do coherent sheaves (not quasi-) form a bifibration? I.e. are they closed under push and pull?
they're not, right? already due to the finiteness condition.
<div>
<p>Okay. Do we know if <img src="https://nforum.ncatlab.org/extensions//vLaTeX/cache/latex_bab8fa3b10abe063ced5002f58a8b2a4.png" title=" QCOh(X)" style="vertical-align: -20%;" class="tex" alt=" QCOh(X)"/> is <em>exactly</em> what we get when we start with coherent sheaves and then complete under push-forward?</p>
<p>(I have to say I'd be interested, but I don't really care so much. :-) The general nonsense def of QCoh(X) is so good, that I don't see a pressing need to find another universal characterization.)</p>
<blockquote>
I've the doubt we may be unable to distinguish between two stably equivalent modules. but that's my unexperience in the field; I'll try to think more on this.
</blockquote>
<p>Right, yes. I am not sure. Here, too, I don't really care too much. we know the right picture. What we are asking here is to which extent the wrong picture is preserved by the right picture. :-) Would be good to nail it down, but I am not losing sleep over this.</p>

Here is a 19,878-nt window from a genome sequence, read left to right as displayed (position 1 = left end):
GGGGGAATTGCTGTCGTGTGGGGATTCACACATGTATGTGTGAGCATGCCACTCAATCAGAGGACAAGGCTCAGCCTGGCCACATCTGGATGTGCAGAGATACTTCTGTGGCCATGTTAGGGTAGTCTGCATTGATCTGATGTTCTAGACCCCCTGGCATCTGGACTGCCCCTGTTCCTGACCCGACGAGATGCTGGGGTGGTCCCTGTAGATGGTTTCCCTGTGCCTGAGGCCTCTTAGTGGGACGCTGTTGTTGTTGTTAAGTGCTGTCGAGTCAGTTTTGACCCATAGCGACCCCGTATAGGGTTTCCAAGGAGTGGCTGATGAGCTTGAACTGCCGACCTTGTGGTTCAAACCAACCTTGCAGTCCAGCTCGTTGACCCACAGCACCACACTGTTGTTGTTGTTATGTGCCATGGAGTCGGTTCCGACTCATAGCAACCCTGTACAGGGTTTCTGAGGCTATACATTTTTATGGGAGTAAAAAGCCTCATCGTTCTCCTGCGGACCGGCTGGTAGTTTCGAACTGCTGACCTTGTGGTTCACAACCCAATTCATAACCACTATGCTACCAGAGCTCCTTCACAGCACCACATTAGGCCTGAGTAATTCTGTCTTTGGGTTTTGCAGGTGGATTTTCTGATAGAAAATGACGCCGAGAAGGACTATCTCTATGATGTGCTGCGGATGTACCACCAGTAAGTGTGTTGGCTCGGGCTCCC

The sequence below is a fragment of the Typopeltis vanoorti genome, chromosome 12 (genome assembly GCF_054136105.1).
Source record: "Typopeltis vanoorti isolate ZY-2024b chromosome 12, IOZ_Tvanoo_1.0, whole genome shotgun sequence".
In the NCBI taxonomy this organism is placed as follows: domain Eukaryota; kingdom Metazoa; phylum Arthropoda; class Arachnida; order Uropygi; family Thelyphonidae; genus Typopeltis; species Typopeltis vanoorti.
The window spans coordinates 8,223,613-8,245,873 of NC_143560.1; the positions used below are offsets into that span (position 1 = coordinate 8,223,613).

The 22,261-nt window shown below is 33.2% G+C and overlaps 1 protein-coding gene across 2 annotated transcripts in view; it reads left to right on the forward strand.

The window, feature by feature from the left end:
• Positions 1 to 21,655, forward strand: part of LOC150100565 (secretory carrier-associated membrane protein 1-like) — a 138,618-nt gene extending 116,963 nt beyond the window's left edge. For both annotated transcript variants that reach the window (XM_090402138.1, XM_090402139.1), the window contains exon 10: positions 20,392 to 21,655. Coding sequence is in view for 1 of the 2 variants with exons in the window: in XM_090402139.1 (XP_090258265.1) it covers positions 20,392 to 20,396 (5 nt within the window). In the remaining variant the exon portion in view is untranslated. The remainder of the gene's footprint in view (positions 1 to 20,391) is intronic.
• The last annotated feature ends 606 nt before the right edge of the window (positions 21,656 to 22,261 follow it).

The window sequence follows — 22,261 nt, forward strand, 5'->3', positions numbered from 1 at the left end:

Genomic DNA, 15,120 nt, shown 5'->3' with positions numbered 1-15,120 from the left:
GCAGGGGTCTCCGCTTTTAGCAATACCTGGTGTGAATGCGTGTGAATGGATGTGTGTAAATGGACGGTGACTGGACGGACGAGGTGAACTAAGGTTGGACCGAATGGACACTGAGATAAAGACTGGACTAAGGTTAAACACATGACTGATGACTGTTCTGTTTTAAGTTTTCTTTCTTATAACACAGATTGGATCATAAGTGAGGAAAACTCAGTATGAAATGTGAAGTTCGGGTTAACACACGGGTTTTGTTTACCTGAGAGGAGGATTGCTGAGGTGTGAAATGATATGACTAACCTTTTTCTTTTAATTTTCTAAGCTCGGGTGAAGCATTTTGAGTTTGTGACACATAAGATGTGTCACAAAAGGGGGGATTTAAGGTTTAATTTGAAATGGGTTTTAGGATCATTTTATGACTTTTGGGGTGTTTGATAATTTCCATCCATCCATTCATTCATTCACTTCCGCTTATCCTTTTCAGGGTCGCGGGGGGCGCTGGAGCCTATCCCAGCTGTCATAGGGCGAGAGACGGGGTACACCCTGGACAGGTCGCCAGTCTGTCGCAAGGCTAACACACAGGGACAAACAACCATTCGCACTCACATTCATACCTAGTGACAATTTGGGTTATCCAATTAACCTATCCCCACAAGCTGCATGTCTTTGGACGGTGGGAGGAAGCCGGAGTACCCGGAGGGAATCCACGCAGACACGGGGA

</div>
started a subsection on flat oo-vector bundles and D-modules
There is a wording ordinary quasicoherent sheaves in the entry. As if D-modules were not ordinary quasicoherent sheaves, Full name is quasicoherent sheaves of O-modules in the first case and in the secondc case are the quasicoherent sheaves of D-modules. They are both quasicoherent sheaves in most ordinary sense, the difference is just weather of O-modules or of D-modules. The fact that by abuse of language geometers do not say qcoh sheaves of D-modules but only D-modules and not quasicoherent sheaves of O-modules but only qcoh sheaves or only qcoh modules is a different thing,